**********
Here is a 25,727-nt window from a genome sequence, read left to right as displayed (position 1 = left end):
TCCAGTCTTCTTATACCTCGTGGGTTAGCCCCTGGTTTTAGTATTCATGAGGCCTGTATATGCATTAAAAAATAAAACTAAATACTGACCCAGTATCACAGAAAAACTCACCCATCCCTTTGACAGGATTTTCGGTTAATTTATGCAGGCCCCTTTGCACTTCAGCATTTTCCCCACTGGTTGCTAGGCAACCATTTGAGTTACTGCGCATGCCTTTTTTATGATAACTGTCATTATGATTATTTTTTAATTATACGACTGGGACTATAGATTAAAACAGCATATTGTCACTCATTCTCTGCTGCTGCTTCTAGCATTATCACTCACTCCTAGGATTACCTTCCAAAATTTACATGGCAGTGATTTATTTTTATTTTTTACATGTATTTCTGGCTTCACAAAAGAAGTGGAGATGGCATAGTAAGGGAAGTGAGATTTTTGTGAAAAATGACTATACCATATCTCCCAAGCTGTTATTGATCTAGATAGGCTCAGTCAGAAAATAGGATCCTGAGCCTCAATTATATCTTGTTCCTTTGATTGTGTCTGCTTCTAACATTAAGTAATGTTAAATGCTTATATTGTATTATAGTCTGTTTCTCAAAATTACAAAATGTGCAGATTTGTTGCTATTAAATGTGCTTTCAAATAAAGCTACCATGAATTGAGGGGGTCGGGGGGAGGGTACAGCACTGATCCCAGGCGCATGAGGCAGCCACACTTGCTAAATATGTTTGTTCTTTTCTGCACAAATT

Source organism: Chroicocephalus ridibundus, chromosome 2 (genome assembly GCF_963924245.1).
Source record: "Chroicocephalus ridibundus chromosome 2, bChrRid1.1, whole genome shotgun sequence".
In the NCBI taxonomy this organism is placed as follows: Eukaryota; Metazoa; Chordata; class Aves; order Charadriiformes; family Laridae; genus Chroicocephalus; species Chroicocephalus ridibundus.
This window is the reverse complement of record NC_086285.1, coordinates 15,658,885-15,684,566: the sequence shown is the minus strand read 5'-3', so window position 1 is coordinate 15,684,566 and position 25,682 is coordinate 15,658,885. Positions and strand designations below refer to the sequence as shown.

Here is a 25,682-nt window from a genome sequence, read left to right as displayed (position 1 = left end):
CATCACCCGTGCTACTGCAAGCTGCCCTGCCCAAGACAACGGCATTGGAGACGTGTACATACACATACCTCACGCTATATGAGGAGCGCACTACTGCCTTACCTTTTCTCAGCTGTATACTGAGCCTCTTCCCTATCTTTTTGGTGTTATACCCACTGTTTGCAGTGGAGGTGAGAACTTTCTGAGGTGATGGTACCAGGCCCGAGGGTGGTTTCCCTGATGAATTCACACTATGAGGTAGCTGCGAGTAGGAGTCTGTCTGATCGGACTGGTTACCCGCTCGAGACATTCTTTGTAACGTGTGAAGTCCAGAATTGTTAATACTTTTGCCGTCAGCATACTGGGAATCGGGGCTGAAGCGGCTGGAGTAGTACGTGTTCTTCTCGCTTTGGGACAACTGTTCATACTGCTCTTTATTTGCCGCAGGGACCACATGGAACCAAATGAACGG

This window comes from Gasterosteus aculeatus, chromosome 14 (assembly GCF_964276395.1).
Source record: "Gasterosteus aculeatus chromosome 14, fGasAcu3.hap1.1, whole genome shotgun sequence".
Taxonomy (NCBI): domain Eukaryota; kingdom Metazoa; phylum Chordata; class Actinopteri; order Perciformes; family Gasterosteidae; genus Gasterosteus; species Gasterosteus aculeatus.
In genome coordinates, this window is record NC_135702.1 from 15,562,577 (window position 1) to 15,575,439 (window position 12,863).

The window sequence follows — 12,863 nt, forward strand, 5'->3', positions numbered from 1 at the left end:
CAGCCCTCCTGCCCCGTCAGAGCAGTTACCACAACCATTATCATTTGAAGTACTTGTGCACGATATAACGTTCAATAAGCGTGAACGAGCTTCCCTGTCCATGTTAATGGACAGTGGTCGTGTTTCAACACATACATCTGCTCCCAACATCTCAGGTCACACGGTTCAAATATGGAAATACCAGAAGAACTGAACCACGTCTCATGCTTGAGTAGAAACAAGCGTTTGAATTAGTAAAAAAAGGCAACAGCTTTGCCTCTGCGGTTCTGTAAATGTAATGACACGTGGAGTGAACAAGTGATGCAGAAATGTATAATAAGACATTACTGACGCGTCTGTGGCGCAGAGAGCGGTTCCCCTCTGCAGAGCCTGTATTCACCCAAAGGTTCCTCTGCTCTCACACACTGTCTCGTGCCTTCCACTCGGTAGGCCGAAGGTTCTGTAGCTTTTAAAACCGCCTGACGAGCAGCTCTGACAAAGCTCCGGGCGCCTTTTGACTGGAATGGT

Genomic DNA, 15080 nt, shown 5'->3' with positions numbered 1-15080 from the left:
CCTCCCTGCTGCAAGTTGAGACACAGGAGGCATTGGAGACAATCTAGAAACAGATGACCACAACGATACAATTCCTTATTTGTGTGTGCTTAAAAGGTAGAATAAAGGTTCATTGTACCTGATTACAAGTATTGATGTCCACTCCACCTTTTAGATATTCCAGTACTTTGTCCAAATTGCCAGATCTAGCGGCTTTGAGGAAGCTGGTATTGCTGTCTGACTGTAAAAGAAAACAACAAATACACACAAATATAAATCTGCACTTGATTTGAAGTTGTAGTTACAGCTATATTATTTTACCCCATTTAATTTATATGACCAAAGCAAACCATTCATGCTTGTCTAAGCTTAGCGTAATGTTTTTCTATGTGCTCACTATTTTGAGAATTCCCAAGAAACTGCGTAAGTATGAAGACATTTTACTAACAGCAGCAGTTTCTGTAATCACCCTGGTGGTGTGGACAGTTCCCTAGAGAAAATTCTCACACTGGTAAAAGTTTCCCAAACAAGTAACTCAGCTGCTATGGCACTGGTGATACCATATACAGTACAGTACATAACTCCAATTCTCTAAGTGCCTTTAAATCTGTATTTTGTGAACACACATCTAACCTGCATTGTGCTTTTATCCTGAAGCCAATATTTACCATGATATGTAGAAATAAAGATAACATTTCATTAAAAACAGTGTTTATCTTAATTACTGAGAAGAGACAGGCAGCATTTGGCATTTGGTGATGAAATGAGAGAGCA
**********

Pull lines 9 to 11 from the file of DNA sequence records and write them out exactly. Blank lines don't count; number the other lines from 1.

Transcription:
This window comes from Gasterosteus aculeatus, chromosome 14 (assembly GCF_964276395.1).
Source record: "Gasterosteus aculeatus chromosome 14, fGasAcu3.hap1.1, whole genome shotgun sequence".
Taxonomy (NCBI): domain Eukaryota; kingdom Metazoa; phylum Chordata; class Actinopteri; order Perciformes; family Gasterosteidae; genus Gasterosteus; species Gasterosteus aculeatus.